My own personal story within Professional Wrestling. Iv’e been interested in professional wrestling as long as I can remember. In 2012 I finally decided to chase my dream. I live in Knoxville, TN. I found a company that was training wrestlers locally. I was very fortunate to be trained by East Tennessee legend and former WWE/WWF star “The Dirty White Boy” Tony Anthony.
I trained for a full year, 6 months of which I didn’t even touch a ring. We worked out, and ran. We ran a lot, and then we ran some more. Finally after sweating and working out for 6 long months, I got to stand in a professional wrestling ring. Then came the bump. Taking my first bump was an experience. Making yourself fall from a standing position is awkward and unnatural. Even if you have always believed wrestling was real, you never quite grasp the concept of how hard that mat really is. I then trained in the ring for the following 6 months.
I finally made my In-ring debut late 2013 in TXW (Powell,TN). I got to work with the guy I had been training with for over a year, so admittedly our match was a bit rehearsed. My music hit and I walked out with swagger like I owned the damn place. “The Place” was a boys & girls club gymnasium, so not that impressive but for that brief moment I felt like a star. I came out as a heel, almost immediately boos filled the building. I didn’t know what i was doing, but it was working. We got in the ring, the bell rung, and we went to work. Just like in practice. Everything went very smoothly. Smiley (my opponent) went over with a small package victory. We were the curtain jerk so we didn’t want to do anything huge.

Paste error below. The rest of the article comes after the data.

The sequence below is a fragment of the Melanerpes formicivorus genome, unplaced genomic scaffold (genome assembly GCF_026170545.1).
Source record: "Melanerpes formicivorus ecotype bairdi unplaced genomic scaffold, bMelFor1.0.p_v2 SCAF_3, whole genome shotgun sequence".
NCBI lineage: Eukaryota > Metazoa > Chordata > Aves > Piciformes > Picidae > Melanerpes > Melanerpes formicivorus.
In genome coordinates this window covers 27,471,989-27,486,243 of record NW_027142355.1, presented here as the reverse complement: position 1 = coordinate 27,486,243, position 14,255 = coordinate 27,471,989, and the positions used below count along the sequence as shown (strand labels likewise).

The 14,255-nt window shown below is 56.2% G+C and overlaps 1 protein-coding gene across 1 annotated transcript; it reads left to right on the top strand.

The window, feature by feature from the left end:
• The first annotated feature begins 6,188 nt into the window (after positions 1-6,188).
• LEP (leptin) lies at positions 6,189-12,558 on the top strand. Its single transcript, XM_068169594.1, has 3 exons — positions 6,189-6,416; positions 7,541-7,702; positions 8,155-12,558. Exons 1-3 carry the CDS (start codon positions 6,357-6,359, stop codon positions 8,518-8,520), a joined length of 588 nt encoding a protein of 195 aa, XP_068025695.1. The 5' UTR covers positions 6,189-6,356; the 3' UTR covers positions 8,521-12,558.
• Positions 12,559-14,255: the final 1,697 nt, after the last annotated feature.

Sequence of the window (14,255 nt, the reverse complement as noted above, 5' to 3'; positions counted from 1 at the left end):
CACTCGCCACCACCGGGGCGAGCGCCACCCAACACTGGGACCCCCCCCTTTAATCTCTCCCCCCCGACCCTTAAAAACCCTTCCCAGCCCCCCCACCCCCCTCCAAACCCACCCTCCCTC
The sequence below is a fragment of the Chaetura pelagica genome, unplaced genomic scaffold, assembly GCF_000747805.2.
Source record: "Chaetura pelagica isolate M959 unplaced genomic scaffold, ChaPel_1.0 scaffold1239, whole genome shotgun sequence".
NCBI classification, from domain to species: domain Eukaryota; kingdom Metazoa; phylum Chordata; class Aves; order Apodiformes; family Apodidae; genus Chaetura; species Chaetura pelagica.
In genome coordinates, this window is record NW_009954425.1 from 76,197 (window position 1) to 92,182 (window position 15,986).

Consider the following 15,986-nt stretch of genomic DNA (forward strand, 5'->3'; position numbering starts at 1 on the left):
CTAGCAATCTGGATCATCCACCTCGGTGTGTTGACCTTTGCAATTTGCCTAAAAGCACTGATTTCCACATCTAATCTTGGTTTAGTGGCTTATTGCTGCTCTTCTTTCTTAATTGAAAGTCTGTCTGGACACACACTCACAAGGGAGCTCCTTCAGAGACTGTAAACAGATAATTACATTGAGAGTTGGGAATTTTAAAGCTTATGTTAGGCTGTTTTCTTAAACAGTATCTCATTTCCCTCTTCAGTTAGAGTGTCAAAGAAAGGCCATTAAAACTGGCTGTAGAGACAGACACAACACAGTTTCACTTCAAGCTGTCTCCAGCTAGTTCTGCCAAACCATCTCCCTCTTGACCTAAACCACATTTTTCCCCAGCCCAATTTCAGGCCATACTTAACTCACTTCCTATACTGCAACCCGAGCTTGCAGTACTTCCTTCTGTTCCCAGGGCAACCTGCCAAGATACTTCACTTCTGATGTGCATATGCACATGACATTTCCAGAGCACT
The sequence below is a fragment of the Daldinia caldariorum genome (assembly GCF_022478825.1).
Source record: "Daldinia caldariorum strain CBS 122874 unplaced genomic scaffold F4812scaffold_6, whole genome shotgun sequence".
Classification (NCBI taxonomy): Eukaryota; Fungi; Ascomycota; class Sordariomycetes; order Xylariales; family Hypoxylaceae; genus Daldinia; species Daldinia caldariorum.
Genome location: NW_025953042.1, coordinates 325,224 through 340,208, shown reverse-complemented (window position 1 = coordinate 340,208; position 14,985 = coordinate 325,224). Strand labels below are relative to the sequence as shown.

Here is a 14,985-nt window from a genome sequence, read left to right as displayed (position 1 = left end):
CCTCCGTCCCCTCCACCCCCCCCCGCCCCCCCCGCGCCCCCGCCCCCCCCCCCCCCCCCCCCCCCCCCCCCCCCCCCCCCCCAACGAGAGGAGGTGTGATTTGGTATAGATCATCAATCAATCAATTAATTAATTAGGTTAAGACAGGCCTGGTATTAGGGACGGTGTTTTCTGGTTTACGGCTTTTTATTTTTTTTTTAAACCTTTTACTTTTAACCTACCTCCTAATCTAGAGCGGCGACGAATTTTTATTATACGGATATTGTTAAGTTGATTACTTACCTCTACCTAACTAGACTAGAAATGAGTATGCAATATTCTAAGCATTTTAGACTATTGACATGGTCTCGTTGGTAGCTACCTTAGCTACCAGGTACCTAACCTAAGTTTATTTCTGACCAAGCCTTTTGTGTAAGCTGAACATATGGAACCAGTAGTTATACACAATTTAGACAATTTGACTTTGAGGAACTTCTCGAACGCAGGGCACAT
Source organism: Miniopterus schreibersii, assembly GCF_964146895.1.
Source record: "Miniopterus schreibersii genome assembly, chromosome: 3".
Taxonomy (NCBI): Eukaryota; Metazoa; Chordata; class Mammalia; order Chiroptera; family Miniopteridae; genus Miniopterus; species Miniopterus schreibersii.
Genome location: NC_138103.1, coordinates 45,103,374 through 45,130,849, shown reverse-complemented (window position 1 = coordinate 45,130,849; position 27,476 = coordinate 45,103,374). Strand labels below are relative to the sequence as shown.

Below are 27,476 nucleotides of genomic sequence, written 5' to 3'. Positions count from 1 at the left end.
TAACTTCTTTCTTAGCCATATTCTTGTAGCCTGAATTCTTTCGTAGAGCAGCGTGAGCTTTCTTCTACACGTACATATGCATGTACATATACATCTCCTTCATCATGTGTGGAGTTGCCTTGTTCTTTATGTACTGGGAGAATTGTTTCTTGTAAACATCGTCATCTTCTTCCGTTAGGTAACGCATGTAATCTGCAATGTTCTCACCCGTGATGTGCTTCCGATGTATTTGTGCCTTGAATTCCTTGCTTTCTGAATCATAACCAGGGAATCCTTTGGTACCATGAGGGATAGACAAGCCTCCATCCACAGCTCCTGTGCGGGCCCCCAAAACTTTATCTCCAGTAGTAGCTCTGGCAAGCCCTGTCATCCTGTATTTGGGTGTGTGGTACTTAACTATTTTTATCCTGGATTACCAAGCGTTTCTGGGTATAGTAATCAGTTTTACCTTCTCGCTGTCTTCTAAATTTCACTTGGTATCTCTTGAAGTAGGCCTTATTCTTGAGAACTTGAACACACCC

After that I continued to work in TXW until late 2014. In late 2014 I had the misfortune of being caught in the crossfire of wrestling politics. TXW ceased to exist. I had only been wrestling for a year and my main connection to wrestling was shut down. I tried to join a few other promotions, unfortunately this business relies a lot on who you know. I am a fairly introverted person, therefore I didn’t have a ton of connections to get me in other promotions. I worked where I could for a few more months. After some run-ins with some less than happy people and being treated like pond scum everywhere I tried to perform, I decided to call it quits on my childhood dream just over a year after I had started.
By the end of 2015 I was dying to perform again. I had still been watching wrestling shows every week and I regularly attended local shows to see and support friends I had made in the business. I asked a friend if he could get me back in on a show and give me a chance to wrestle again. Surprisingly they welcomed me with open arms. I worked a guy who went by Drew Flannigan. It was a squash match. We worked barely 5 mins and the match ended in DQ with him hitting me with a kendo stick.. repeatedly. After that I worked a few more shows. In my first stint, I had always worked heel. Now here I was as a face jobbing to another heel, which was quite a change for me. Eventually it worked itself into a story in which I betrayed a friend who came to help me and turned heel myself. In turning heel, I aligned myself with the very man who I had been fighting, Drew Flannigan. (you can’t beat ’em, join ’em right?). Next Gen Clique was born.
Next Gen Clique was Drew’s idea. I just joined in and ran with it. We started to mesh as a tag team. Drew was only about a year into his career at the time, but he was hungry. He had met someone who owned a promotion in Pittsburgh, PA. I had never wrestled outside about an hour from where I lived, and now I’m going to drive 8 hours to be paid $30 a show? Am I insane? Finally I decided, at the very worst I can say I wrestled in another state in my wrestling career. So we went on an 8 hour road trip to Pittsburgh, PA in January. It was cold, and we didn’t have the money to afford a hotel room. We ended up sleeping in the car at a truck stop in West Virginia for 4 hours (The only sleep we had through the whole trip)
We made it to the mall where the show was held, got a bit to eat and started to meet the other guys on the show. Now back home, I felt like I could wrestle circles around most of the guys I met. I was a little cocky and thought this show would be the same. As I met the guys, I began to realize that I was in over my head.